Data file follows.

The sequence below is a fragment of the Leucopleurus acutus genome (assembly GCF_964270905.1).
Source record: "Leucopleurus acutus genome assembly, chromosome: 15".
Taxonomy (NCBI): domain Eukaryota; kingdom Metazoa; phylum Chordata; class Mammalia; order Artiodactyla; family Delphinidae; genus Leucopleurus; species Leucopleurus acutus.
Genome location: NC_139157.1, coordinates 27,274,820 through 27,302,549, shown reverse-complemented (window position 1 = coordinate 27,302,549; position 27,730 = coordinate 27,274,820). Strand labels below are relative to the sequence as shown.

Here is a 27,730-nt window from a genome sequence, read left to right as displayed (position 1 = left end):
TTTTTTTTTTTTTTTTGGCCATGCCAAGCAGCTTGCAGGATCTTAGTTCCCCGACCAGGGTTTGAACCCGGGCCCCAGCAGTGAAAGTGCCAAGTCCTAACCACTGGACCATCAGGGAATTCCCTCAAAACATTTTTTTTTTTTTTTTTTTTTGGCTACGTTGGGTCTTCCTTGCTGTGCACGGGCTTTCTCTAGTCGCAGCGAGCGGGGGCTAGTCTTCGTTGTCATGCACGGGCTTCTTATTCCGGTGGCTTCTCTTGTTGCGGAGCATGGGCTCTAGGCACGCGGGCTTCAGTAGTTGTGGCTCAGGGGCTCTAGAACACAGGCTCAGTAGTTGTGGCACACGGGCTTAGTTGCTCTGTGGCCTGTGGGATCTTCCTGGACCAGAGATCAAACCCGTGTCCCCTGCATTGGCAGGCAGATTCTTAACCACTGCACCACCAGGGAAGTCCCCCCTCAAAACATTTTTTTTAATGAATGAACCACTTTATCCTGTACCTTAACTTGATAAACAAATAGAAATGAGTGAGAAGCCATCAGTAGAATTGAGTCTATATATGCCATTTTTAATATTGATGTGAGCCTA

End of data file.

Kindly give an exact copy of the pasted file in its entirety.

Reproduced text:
The sequence below is a fragment of the Leucopleurus acutus genome (assembly GCF_964270905.1).
Source record: "Leucopleurus acutus genome assembly, chromosome: 15".
Taxonomy (NCBI): domain Eukaryota; kingdom Metazoa; phylum Chordata; class Mammalia; order Artiodactyla; family Delphinidae; genus Leucopleurus; species Leucopleurus acutus.
Genome location: NC_139157.1, coordinates 27,274,820 through 27,302,549, shown reverse-complemented (window position 1 = coordinate 27,302,549; position 27,730 = coordinate 27,274,820). Strand labels below are relative to the sequence as shown.

Here is a 27,730-nt window from a genome sequence, read left to right as displayed (position 1 = left end):
TTTTTTTTTTTTTTTTGGCCATGCCAAGCAGCTTGCAGGATCTTAGTTCCCCGACCAGGGTTTGAACCCGGGCCCCAGCAGTGAAAGTGCCAAGTCCTAACCACTGGACCATCAGGGAATTCCCTCAAAACATTTTTTTTTTTTTTTTTTTTTGGCTACGTTGGGTCTTCCTTGCTGTGCACGGGCTTTCTCTAGTCGCAGCGAGCGGGGGCTAGTCTTCGTTGTCATGCACGGGCTTCTTATTCCGGTGGCTTCTCTTGTTGCGGAGCATGGGCTCTAGGCACGCGGGCTTCAGTAGTTGTGGCTCAGGGGCTCTAGAACACAGGCTCAGTAGTTGTGGCACACGGGCTTAGTTGCTCTGTGGCCTGTGGGATCTTCCTGGACCAGAGATCAAACCCGTGTCCCCTGCATTGGCAGGCAGATTCTTAACCACTGCACCACCAGGGAAGTCCCCCCTCAAAACATTTTTTTTAATGAATGAACCACTTTATCCTGTACCTTAACTTGATAAACAAATAGAAATGAGTGAGAAGCCATCAGTAGAATTGAGTCTATATATGCCATTTTTAATATTGATGTGAGCCTA